Today was a somewhat rainy day. The type of weather that brings out that kind of particular melancholy that leads me to the thought, “Today is a great day to play some piano.”
I’m not a good piano player by any stretch of the imagination. I’m more of a guitarist that happens to “strum” the ivories on occasion. Think of John Lennon’s “Imagine” being the absolute farthest reach of my skills and you’ve got the picture.
I just “knew” I could sit down and write a song. Songwriting is one of my hobbies, and I’ll admit the muse doesn’t strike me often in that regard, but I felt like I had “one in the chamber” today. I quickly finished off my lunch and headed for the basement of the Community Arts Center, with a Post-It note pad in my hand and forty-five minutes left of lunch hour still ticking away – plenty of time.
I turned on a digital piano. Played a few chords… changed the tone from the default grand piano to an electric piano…nope…a jazz organ…nope…a marimba…nope…. I finally settled on something that sounded like a cello and played a few more chords before I decided I wasn’t in a digital piano kind of mood. I scooted over to a real piano and played what few chords I have in my piano repertory… still nothing. Then I attempted humming a few words to a simple progression, trying not to sing out too loud. When you’re only “strumming” a piano, the last thing you want to do is get caught by someone who thinks that you know what you’re doing. They might want to listen or even worse, they might have requests… but, I wasn’t there to play piano. I was there to write a SONG. I tried scribbling on the Post-It note with a free pen from one of those cash advance/payday loans companies… nope. Apparently free pens aren’t good pens, I thought as the pen gouged into the paper, but left no ink.
Why couldn’t I get anything to happen? My spirit was willing. I knew I had a great idea lurking just beneath the surface, but somehow it slipped away. Although I didn’t get a song, I did scrawl out a simple bassline and I got an idea for this blog – Inspiration.
As artists, how often do we approach our craft with all the confidence in the world that something absolutely amazing will happen, only to fall completely flat? We spread our arms wide to embrace the muse, only to find that, to use a variation on a now common phrase, “she’s just not that into you.”
The problem is that artists, like athletes, can get out of shape. If you’ve ever ran a 5K, 10K, or a marathon, you know that there is an intense level of training involved. You can’t just decide to run a marathon and start training by running the full 26.2 miles. You work your way up to it, day by day and mile by mile. If you slack off on your training, you have to work your way back up to the intensity where you left off. If you haven’t run in three years, you’ll be surprised to find that your body is not as cooperative as it once was.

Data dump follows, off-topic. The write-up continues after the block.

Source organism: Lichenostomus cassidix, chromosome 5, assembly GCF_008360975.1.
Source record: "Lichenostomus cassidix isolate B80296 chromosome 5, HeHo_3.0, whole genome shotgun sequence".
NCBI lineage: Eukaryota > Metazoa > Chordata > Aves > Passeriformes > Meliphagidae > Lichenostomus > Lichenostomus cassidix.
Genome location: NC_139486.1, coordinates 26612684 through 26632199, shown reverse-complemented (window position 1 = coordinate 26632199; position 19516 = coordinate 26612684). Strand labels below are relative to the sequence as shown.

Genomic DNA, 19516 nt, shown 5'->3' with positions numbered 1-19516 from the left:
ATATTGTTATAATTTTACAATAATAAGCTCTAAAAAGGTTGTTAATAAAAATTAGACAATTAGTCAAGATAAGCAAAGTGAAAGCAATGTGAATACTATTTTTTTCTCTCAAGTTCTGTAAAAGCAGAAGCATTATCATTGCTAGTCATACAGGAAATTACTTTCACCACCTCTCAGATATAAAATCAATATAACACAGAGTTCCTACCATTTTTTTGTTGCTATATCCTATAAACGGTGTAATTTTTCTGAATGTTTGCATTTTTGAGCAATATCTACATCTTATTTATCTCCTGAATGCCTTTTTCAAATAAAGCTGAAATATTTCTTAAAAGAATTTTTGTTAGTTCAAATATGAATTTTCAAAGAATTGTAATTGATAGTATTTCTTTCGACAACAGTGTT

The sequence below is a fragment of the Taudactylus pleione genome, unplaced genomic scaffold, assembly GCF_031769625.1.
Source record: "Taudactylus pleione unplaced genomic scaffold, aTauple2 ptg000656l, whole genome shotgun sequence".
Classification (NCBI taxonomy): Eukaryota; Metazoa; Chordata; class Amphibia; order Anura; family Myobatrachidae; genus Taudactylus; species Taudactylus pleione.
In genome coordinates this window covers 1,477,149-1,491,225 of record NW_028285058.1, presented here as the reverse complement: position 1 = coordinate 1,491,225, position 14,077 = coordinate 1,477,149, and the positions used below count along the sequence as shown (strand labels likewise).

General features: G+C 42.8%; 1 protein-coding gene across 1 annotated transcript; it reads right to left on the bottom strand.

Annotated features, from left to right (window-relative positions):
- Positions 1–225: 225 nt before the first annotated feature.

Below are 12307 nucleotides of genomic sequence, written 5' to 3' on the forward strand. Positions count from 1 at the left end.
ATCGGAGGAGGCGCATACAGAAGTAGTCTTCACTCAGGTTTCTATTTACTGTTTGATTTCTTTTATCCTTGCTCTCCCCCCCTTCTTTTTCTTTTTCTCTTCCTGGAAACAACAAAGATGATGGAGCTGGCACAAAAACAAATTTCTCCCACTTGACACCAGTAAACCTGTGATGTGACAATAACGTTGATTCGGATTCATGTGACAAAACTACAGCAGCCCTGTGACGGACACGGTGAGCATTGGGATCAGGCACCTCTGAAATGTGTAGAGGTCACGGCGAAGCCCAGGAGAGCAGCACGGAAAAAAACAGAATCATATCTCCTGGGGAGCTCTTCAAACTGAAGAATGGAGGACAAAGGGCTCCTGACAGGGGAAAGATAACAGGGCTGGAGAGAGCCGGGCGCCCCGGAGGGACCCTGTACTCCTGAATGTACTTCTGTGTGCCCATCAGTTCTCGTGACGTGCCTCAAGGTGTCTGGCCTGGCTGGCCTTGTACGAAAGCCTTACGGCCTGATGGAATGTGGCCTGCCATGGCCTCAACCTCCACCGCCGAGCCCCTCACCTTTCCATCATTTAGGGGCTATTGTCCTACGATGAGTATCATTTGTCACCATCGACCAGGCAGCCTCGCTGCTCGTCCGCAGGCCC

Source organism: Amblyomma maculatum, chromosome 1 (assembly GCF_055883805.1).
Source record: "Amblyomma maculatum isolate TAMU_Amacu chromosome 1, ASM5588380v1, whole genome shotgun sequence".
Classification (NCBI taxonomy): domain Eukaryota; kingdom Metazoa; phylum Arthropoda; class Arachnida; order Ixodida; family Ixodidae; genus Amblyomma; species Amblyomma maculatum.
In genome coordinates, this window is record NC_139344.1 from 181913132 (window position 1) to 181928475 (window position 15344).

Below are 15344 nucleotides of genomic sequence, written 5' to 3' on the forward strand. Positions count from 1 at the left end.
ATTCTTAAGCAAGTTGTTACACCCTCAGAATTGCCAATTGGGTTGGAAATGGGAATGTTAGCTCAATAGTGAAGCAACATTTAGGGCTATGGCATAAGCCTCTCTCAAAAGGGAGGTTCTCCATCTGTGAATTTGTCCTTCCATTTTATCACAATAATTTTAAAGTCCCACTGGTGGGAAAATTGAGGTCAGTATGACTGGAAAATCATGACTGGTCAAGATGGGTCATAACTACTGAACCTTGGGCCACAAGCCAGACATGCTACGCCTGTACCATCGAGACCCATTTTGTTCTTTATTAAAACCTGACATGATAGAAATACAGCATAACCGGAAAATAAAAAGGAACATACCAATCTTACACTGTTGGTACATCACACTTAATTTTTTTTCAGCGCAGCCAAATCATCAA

Inspiration is the same way. If you haven’t been regularly creating and honing your art, you will find difficulty in the creative process. If you’re out of shape creatively, finding the perfect subject matter will end up being a frustrating mess. The new ideas that once came so easily will find ways of somehow seeping through the cracks.
Chuck Close, one of America’s leading contemporary artists – famous for his larger than life portraits, once said –
“Inspiration is for amateurs. The rest of us just show up and get to work. If you wait around for the clouds to part and a bolt of lightning to strike you in the brain, you are not going to make an awful lot of work. All the best ideas come out of the process; they come out of the work itself.”
Chuck has a condition known as prosopagnosia, also known as “face blindness”- he simply cannot recognize faces. His giant portraits help him to better identify his subjects and friends. Close also suffered a seizure in 1988 that left him in a state of paralysis, but he completely revamped his style to overcome his limitations and still manages to make some of the world’s most incredible art. Given this example, I find myself wondering, “What’s my excuse?”
I need to stop waiting for inspiration. I need to get inside the artwork and plow forward, and inspiration will no doubt follow. Too often, we fall back on excuses – too tired… too poor…too old…etc and we never reach our potential. We want to “run marathons” and “cross the finish line” in terms of our art, but we don’t want to stay fit and train to be able to accomplish our goals.
Put in your time. Hone your craft. Even though you can’t make a masterpiece every time you visit your studio, a bad day making art is better than a good day waiting for it.
This article originally appeared in the August Artists ONLY, an enewsletter full of calls to artists, exhibit opportunities and inspiration for professional and aspirint artists. Click here to receive Artists ONLY in your inbox!